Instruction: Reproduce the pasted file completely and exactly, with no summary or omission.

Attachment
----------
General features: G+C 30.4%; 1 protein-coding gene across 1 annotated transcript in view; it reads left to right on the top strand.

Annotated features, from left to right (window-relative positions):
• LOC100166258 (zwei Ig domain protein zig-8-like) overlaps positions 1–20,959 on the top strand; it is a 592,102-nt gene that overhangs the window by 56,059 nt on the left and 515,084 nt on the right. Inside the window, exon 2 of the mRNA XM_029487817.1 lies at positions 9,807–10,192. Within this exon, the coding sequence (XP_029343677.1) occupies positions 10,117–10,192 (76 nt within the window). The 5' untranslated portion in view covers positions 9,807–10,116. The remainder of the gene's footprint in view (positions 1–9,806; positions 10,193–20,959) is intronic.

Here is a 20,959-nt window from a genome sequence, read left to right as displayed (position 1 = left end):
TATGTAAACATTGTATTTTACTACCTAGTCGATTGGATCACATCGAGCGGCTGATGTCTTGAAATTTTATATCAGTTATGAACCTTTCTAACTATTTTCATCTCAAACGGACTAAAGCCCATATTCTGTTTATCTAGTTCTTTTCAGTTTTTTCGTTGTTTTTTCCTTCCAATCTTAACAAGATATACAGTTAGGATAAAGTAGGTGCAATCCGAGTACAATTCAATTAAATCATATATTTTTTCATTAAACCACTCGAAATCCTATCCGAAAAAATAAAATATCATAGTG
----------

General features: G+C 30.4%; 1 protein-coding gene across 1 annotated transcript in view; it reads left to right on the top strand.

Annotated features, from left to right (window-relative positions):
• LOC100166258 (zwei Ig domain protein zig-8-like) overlaps positions 1–20,959 on the top strand; it is a 592,102-nt gene that overhangs the window by 56,059 nt on the left and 515,084 nt on the right. Inside the window, exon 2 of the mRNA XM_029487817.1 lies at positions 9,807–10,192. Within this exon, the coding sequence (XP_029343677.1) occupies positions 10,117–10,192 (76 nt within the window). The 5' untranslated portion in view covers positions 9,807–10,116. The remainder of the gene's footprint in view (positions 1–9,806; positions 10,193–20,959) is intronic.

Here is a 20,959-nt window from a genome sequence, read left to right as displayed (position 1 = left end):
TATGTAAACATTGTATTTTACTACCTAGTCGATTGGATCACATCGAGCGGCTGATGTCTTGAAATTTTATATCAGTTATGAACCTTTCTAACTATTTTCATCTCAAACGGACTAAAGCCCATATTCTGTTTATCTAGTTCTTTTCAGTTTTTTCGTTGTTTTTTCCTTCCAATCTTAACAAGATATACAGTTAGGATAAAGTAGGTGCAATCCGAGTACAATTCAATTAAATCATATATTTTTTCATTAAACCACTCGAAATCCTATCCGAAAAAATAAAATATCATAGTG